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Environmental Variance in Lifetime Mating Success, Mate Choice, and Sexual Selection

Stephen P. Hubbell and Leslie K. Johnson
The American Naturalist
Vol. 130, No. 1 (Jul., 1987), pp. 91-112
Stable URL: http://www.jstor.org/stable/2461883
Page Count: 22
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Environmental Variance in Lifetime Mating Success, Mate Choice, and Sexual Selection
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Abstract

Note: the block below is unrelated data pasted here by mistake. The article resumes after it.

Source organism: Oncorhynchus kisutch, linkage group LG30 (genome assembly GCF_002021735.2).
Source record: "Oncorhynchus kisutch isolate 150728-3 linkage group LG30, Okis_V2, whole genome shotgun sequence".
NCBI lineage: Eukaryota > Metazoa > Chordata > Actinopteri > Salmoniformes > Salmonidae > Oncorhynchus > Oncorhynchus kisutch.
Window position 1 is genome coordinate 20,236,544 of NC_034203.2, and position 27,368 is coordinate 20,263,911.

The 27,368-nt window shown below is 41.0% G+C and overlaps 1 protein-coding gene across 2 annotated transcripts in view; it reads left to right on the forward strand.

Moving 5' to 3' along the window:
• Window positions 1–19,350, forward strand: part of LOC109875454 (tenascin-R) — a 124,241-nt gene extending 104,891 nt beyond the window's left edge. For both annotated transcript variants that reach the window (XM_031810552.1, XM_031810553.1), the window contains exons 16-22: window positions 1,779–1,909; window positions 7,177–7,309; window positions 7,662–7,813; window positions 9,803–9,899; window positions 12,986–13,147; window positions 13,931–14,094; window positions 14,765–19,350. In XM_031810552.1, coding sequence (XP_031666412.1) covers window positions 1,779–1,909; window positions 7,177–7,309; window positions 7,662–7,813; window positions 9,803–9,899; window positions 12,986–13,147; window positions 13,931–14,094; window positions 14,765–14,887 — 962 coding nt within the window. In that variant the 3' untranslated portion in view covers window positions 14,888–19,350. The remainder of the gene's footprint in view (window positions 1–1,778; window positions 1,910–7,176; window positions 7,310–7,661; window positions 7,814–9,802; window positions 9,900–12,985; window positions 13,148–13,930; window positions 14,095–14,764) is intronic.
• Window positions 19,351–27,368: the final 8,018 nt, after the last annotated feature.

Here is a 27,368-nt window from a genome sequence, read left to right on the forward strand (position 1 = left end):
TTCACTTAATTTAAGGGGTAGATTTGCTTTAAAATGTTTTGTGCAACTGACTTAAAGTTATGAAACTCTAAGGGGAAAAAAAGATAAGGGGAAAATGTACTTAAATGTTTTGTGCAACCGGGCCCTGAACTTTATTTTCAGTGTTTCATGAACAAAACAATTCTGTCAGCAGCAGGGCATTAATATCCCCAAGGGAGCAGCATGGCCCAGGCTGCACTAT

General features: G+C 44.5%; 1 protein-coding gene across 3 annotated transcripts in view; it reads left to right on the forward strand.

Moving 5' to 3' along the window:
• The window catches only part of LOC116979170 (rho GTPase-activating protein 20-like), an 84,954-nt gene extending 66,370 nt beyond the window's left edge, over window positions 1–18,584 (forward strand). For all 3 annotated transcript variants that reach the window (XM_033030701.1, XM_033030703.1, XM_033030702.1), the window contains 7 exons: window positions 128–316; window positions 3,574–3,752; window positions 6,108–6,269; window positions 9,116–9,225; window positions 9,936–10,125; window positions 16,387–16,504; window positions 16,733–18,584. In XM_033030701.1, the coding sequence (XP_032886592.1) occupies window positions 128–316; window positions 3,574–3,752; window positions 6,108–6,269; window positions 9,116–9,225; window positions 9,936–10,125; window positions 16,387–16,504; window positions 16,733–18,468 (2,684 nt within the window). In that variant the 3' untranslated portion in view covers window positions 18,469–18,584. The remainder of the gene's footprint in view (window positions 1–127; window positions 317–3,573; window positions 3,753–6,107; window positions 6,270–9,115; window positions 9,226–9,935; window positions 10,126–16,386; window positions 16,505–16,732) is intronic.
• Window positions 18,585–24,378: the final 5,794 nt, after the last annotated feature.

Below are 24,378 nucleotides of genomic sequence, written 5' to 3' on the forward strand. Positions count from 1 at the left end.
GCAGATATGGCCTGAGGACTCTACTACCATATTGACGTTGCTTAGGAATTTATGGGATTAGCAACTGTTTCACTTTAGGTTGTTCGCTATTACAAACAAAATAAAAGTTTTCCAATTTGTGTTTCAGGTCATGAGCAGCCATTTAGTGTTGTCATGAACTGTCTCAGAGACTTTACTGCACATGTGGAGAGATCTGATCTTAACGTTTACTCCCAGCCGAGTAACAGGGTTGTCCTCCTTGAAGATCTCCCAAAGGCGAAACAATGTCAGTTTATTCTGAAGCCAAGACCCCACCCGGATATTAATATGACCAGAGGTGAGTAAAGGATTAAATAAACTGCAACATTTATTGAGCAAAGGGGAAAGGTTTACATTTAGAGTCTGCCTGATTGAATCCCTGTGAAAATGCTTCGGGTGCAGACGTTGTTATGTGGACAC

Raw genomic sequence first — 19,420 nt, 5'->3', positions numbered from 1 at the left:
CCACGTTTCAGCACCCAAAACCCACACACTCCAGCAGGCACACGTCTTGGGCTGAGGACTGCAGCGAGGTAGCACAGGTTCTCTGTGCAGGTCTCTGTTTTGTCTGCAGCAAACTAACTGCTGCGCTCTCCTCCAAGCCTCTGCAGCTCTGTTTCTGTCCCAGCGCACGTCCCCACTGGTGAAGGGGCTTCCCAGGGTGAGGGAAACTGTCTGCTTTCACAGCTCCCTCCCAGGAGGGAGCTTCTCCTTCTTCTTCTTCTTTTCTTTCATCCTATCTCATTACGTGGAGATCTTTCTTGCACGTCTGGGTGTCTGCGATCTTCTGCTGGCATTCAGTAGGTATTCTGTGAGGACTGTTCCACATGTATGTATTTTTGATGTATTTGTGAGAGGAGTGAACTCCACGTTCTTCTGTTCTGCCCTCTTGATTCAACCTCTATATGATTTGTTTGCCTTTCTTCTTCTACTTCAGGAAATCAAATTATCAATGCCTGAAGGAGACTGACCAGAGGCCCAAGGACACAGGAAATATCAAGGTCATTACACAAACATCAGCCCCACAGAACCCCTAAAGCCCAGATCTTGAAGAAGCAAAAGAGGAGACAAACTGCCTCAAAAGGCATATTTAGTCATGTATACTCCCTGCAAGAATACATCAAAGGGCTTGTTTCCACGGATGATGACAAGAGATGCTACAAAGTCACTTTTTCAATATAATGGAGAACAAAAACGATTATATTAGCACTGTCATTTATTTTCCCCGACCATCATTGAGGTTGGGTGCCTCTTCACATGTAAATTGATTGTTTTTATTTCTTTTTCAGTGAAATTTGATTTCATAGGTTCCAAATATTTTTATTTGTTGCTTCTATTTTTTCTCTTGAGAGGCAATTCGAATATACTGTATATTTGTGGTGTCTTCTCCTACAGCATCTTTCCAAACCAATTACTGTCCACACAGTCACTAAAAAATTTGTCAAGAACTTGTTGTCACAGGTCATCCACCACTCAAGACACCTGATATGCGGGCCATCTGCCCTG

This paper analyzes the role of chance, expressed in terms of the likelihood of survival and mate encounters, in mate-choice strategies and variances in lifetime mating success (LMS) for males and females. Using Markovian mating models, we derive analytical expressions for the mean and variance for LMS as a function of the probabilities of survival and mate encounters per unit of time and of the duration of postmating latency, when individuals do not search for mates. If males have a similar survival rate but shorter postmating latencies than females, then males always exhibit higher variances in LMS than do females, given equal LMS means for both sexes. Therefore, simply observing a higher LMS variance for males than for females is not sufficient proof of the existence or operation of sexual selection or male-male competition, in accord with Sutherland's (1985a) result. Absolute LMS variances generally increase with increased survival, decreased duration of postmating latency, and increased mate availability. However, the ratio of male to female LMS variances first increases and then decreases with increasing survival, and this ratio can become quite large if the length of postmating latency differs greatly between the sexes. Mate choice is favored by a sexual asymmetry in postmating latencies. This finding is not inconsistent with the LMS variance results because none of the LMS variance in the model results from mate choice. It was possible to derive a criterion for when choosiness should evolve in a mating environment consisting of two qualities in potential mates. Choosiness is expressed in terms of the difference in mate quality at which a choosy mating strategy outperforms an indiscriminate mating strategy. As a general rule, males have shorter postmating latencies than females; this implies that females should be choosier in their selection of mates at all levels of survival and of availability of potential mates. In the model, this is expressed by the smaller difference in potential mate quality required for females to be choosy. These results are relevant to the question of how to measure the opportunity for sexual selection on males. In this analysis, all variance in lifetime mating success results from chance and not from genotypic differences in viability or the ability to find and win mates. Because the variation in male LMS due to chance can be large and because this is not heritable variation, we suggest that the opportunity for sexual selection on males be redefined as the residual variance in male LMS that cannot be ascribed to known and quantifiable nongenetic life history variation.

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